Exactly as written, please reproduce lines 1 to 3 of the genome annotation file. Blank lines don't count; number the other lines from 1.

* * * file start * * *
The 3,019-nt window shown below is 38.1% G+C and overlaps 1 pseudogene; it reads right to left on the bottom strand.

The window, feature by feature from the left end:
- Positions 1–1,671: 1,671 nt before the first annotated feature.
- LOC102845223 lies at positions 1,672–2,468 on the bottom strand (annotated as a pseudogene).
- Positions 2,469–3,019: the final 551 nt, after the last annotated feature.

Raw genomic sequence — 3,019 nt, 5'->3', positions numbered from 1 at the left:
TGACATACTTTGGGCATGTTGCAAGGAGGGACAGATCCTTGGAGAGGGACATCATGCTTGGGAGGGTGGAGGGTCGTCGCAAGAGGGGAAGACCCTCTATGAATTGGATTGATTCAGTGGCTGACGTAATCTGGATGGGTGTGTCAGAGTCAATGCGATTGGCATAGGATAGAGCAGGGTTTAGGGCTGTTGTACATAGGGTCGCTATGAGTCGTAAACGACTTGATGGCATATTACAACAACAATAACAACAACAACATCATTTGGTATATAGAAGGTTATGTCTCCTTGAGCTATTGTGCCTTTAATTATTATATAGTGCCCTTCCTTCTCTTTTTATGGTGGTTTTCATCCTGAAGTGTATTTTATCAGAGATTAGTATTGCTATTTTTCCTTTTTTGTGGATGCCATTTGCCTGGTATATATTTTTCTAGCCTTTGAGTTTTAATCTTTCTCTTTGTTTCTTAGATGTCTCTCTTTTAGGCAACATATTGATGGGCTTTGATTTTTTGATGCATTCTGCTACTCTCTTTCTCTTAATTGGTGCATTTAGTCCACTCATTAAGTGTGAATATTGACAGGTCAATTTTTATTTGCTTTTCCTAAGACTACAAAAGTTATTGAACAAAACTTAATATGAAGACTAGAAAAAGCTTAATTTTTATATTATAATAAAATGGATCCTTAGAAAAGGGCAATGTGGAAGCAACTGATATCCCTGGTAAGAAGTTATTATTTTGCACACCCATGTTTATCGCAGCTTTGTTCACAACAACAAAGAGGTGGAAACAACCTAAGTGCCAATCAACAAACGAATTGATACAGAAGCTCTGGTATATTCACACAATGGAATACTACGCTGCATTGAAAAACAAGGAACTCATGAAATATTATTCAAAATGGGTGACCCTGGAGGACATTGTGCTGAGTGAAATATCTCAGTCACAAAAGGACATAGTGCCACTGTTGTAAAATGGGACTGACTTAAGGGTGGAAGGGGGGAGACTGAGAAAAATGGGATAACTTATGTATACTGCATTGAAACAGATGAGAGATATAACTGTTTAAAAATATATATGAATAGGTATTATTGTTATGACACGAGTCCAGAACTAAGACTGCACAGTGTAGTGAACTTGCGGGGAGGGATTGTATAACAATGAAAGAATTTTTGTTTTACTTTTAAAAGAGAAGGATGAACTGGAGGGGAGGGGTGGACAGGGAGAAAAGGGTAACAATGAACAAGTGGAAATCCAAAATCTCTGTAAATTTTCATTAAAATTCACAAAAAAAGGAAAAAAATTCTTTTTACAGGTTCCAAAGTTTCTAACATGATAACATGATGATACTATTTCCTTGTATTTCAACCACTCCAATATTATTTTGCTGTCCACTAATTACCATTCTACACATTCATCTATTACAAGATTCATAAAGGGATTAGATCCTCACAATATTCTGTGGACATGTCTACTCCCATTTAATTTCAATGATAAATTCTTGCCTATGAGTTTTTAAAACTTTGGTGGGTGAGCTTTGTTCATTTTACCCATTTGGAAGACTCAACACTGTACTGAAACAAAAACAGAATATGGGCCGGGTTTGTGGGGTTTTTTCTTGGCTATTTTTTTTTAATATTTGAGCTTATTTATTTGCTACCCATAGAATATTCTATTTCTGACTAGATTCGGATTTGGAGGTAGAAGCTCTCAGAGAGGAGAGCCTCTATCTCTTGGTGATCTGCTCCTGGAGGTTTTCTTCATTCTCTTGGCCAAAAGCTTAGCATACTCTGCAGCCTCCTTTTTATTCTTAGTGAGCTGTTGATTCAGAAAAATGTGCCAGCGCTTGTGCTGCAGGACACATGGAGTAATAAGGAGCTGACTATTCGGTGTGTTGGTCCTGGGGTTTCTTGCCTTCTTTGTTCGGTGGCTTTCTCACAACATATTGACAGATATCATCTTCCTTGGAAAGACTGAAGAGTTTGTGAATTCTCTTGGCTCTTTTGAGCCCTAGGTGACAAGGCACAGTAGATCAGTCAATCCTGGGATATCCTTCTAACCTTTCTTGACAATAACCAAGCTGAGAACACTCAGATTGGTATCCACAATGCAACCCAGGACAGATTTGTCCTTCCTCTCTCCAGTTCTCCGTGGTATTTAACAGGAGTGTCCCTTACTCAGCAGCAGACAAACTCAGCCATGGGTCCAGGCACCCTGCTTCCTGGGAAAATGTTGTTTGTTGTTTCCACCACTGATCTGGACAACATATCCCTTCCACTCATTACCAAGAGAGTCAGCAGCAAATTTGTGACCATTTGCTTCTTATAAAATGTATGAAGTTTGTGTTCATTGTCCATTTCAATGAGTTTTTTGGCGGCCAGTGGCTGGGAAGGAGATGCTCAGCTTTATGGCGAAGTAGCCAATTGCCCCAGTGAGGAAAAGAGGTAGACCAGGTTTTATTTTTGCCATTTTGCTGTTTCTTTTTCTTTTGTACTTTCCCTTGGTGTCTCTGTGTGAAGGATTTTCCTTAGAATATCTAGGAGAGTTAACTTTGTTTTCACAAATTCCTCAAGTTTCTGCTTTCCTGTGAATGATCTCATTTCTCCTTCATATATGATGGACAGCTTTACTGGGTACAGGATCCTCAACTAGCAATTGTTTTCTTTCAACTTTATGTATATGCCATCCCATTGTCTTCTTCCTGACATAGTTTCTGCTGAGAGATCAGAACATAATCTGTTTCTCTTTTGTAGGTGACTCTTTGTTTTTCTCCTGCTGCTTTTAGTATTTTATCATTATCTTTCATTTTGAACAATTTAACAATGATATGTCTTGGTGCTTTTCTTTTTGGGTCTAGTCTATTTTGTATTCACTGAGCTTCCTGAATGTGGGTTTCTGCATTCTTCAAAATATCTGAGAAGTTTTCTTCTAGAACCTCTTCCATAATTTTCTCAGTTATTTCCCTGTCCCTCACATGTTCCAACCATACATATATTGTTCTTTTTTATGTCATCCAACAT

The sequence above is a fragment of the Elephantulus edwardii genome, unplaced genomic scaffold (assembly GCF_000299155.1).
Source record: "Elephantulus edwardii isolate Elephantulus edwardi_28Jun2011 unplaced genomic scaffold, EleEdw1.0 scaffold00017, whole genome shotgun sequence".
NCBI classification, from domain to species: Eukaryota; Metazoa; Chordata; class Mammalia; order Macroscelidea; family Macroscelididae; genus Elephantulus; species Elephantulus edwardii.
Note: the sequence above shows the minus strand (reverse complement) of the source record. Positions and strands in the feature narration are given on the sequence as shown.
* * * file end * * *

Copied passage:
The 3,019-nt window shown below is 38.1% G+C and overlaps 1 pseudogene; it reads right to left on the bottom strand.

The window, feature by feature from the left end:
- Positions 1–1,671: 1,671 nt before the first annotated feature.